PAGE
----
However, the United States government today gives formal instructions to illegal aliens about how to appply for and obtain welfare benefits, namely food stamps, which now function like credit cards so that users can avoid shame at the checkout counter. Illegals also get free medical assistance, housing vouchers, unemployment benefits, free school lunches, books for their children, etc.
The first significant amnesty was under President Ronald Reagan. This included about three million illegal aliens. The second amnesty was under President Bill Clinton and incuded about five million illegal aliens. Now we are on the horizon of another significant amnesty, a gigantic one for up to 15 million illegal aliens. After that, I’m sure there will a fourth major amnesty, probably for 30 million more illegals a few years down the road.
It galls us that illegals get amnesty while those going through the process legally follow our laws, wait patiently, and pay their own way. What are our elected officials going to do to stop this travesty called the immigration bill?
Bill and Theresa Goldad, Warsaw
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2 science stories speak of a God
We offer a somewhat belated congratulations to Derek Hazlett, a welding instructor at the Carter County Career and Technical Center, for being one of only two recipients of the 2013 Carl J. Schaefer Memorial Award that honors career and technical education teachers.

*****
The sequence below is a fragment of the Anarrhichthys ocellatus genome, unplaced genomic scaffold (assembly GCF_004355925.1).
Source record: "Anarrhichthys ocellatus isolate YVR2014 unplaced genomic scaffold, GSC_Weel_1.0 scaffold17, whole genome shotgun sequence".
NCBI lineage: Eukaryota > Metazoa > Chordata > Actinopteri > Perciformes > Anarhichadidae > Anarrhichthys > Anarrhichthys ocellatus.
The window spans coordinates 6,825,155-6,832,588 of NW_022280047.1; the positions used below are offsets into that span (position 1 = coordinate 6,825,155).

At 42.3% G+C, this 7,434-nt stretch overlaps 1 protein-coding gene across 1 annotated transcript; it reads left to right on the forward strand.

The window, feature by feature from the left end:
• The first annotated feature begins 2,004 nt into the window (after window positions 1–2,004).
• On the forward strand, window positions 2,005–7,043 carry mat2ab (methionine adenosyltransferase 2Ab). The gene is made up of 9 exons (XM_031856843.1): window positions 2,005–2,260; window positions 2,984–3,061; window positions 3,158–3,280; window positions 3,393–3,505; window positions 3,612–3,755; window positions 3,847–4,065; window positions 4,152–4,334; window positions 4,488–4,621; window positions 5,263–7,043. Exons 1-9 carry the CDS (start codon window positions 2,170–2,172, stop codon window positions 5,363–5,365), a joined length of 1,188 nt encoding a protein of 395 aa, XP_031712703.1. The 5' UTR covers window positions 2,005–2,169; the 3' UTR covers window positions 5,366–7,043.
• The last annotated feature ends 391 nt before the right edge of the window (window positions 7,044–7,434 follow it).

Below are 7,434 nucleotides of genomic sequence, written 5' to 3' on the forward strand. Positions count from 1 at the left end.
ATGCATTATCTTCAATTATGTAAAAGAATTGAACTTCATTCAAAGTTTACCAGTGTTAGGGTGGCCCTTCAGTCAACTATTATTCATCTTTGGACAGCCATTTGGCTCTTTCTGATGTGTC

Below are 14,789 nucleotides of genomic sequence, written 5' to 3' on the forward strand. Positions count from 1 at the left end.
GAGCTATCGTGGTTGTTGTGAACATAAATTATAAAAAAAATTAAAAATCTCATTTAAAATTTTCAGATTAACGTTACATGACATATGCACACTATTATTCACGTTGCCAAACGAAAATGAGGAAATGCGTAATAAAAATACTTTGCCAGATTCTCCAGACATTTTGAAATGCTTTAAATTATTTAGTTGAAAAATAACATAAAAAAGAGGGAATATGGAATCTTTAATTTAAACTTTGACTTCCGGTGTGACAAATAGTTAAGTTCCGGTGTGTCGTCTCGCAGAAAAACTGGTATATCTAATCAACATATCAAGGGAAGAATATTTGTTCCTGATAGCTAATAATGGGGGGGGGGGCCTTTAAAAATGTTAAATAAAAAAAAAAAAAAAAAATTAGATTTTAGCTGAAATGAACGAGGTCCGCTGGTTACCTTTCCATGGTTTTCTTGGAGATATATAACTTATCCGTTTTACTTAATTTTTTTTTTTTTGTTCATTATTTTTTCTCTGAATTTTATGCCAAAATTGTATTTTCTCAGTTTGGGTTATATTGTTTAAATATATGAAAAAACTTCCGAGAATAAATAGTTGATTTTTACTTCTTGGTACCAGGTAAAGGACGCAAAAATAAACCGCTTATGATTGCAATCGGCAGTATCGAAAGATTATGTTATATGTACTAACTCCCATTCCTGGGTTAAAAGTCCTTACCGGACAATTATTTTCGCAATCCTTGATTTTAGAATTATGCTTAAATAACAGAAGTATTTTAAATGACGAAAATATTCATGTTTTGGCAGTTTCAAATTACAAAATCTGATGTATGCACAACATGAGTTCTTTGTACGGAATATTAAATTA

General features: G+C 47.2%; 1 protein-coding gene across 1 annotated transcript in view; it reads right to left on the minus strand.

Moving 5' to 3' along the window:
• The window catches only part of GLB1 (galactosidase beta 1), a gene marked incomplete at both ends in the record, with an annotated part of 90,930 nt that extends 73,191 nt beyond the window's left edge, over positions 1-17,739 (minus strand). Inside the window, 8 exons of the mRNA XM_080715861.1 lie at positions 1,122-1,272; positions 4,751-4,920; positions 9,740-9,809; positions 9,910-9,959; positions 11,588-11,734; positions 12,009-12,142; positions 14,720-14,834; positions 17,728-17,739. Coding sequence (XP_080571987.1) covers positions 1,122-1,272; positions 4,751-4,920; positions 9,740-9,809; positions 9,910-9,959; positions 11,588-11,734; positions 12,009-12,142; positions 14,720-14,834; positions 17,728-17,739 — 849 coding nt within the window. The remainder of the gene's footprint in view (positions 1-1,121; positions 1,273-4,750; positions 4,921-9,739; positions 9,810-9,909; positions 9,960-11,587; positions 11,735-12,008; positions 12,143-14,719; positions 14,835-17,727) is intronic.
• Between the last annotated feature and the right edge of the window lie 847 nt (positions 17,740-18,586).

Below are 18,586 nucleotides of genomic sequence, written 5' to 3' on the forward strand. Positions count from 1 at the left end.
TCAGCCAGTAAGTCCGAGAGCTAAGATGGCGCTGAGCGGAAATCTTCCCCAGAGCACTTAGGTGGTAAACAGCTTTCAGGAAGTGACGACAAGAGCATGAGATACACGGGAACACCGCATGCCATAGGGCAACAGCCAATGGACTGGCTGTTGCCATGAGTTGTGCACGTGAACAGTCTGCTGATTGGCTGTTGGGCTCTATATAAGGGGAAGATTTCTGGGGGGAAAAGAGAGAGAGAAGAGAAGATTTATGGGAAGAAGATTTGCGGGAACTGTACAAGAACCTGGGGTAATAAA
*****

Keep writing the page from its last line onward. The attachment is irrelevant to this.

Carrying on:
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Heroin is here
Just a few years ago, few could have ever imagined hosting two public forums on heroin use in Bracken County, the mostly rural county located along the Ohio River between Mason and Campbell counties. After all, at the time heroin was a drug problem in major cities like New York City, Chicago and Los Angeles but not in peaceful small towns like Brooksville and Augusta.
Efforts to contain white-nose syndrome have so far failed
Efforts by officials at Carter Caves State Resort Park to prevent white-nose syndrome from spreading among bats have so far failed. The same is true further west at Mammoth Cave, the world’s largest cave system and the only national park in Kentucky.
After ignoring previous efforts by the Kentucky House of Representatives to place a constitutional amendment automatically restoring the voting rights of most felons, a Kentucky Senate committee has finally approved a bill that, if approved by the full Senate, could lead to the amendment being placed on the November ballo
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A record year
In what may surprise a lot of Kentuckians, the commonwealth set a new record for exports in 2013 with $25.3 billion in sales of Kentucky-made products and services. But it is no surprise to Gov. Steve Beshear and economic development leaders. After all, last year marked the third consecutive year the state has set new records in exports.
When a violent storm occurs in Kentucky, a state park may be one of the safest places you can be. That’s because Kentucky is the first state in the nation to have all of its 34 state parks with overnight accommodations designated as “StormReady” by the National Weather.
You can now once again drive from Kentucky to any of its seven bordering states — Illinois, Indiana, Ohio, West Virgina, Virginia, Tennessee and Missouri — without leaving the Bluegrass state